The government's drive to improve public services through increasing use of public interest companies could bypass local democracy.
Ministers are considering increasing the use of non-profit firms to find a solution to problems concerning the private finance initiative, but these could circumvent local government.
Tony Travers, director of the Greater London Group at the London Schools of Economics, said: 'The government could end up creating an entirely new form of democracy that bypasses local councils.'
A number of such firms are being considered, which will concentrate on 'community interest' rather than profit motive. But they are likely to be run by boards of separately elected members rather than by councillors.
Paul Maltby, public interest companies research fellow for the Institute for Public Policy Research, said: 'Public interest companies can bring benefits by putting people, not government or business, in the driving seat.'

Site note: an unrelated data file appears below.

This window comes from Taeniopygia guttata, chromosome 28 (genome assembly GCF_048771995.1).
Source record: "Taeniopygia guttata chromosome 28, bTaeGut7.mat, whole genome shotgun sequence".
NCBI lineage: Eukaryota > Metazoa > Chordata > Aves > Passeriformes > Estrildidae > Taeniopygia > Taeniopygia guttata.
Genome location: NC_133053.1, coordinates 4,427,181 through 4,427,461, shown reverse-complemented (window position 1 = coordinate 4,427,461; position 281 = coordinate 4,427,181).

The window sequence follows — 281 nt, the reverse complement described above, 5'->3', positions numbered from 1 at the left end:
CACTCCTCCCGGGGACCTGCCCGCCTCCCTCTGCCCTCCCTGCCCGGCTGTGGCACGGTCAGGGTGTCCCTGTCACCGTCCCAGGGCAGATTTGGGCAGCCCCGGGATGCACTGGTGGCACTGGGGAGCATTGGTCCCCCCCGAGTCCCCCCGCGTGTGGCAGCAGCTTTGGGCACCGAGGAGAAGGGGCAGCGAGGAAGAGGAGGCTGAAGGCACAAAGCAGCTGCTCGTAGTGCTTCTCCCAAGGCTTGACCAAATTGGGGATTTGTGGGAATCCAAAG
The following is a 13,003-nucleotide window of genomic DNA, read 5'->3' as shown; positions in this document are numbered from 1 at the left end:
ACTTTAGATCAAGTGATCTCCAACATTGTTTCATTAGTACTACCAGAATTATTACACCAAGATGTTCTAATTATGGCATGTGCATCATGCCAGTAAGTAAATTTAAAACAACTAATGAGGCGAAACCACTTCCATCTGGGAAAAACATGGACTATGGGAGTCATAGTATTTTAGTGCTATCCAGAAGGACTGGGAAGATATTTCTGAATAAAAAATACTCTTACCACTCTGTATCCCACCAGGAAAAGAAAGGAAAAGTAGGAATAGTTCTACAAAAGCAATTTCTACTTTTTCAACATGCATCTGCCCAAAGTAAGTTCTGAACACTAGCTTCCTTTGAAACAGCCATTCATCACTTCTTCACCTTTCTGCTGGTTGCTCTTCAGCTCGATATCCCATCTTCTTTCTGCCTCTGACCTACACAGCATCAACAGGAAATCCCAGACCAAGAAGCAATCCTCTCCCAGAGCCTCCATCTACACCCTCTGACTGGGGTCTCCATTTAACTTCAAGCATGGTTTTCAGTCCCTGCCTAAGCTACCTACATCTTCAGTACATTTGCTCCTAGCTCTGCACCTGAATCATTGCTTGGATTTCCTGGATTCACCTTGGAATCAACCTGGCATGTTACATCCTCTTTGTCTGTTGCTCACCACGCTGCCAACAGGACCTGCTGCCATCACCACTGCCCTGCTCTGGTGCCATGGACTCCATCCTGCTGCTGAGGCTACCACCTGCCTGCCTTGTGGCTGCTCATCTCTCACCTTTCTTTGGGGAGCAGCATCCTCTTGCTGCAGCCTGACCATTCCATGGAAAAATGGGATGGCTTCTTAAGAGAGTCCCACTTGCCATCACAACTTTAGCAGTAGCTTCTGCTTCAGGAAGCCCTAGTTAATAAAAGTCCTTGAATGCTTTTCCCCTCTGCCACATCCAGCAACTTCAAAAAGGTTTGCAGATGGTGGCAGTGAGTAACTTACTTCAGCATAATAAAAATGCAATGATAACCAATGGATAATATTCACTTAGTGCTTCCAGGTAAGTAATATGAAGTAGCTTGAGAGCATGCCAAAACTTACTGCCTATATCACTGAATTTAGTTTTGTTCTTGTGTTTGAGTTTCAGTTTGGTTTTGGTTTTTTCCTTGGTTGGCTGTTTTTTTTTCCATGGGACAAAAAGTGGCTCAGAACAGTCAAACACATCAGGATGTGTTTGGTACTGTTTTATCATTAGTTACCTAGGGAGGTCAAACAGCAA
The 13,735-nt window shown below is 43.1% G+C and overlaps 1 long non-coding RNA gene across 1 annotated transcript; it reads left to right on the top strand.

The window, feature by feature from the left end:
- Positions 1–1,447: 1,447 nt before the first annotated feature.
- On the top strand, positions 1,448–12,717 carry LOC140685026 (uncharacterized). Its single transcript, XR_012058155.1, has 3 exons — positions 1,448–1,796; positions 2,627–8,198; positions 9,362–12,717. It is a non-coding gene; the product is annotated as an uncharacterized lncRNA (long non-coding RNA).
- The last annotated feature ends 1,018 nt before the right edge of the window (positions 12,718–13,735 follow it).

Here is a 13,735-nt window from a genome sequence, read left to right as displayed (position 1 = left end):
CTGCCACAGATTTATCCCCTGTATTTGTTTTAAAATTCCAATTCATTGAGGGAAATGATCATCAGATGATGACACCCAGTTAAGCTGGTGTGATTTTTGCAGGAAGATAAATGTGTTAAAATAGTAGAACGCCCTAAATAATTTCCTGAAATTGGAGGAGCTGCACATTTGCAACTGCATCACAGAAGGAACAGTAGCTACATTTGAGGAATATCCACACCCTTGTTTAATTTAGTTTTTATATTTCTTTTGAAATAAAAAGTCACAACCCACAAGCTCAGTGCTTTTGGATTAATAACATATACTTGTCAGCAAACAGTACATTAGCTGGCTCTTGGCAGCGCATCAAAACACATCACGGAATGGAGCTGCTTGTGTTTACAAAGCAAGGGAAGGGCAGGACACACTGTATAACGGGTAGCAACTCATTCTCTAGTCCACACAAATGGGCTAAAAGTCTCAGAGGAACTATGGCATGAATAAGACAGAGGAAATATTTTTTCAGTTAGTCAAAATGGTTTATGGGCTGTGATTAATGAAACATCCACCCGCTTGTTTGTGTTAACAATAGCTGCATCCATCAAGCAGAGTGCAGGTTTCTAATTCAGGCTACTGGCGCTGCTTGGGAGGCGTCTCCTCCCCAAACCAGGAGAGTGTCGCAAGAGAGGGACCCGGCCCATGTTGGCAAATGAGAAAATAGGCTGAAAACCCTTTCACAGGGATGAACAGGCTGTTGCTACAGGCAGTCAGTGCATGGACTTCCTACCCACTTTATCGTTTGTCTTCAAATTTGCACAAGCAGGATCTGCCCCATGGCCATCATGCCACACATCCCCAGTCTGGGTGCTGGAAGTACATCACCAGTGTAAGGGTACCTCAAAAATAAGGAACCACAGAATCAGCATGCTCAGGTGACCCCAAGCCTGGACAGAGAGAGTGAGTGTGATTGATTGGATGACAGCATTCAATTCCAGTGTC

Professor Stephen Glaister, from Imperial College, said it is unlikely that public interest companies would seek to bypass councillors but this could be the result of boards made up of members from outside local government.
Charity school link
Lincolnshire CC has signed a deal worth£50m with a not-for-profit charity to run a programme of school improvements.
The Centre for British Teachers will run the education department's advice and inspection functions, and design a training programme for teachers and governors.
Maureen Spencer-Gregson (Con) said: 'The school improvement support service is an important part of our education programme. With the Centre for British Teachers, we are confident of developing the best support for schools and pupils.'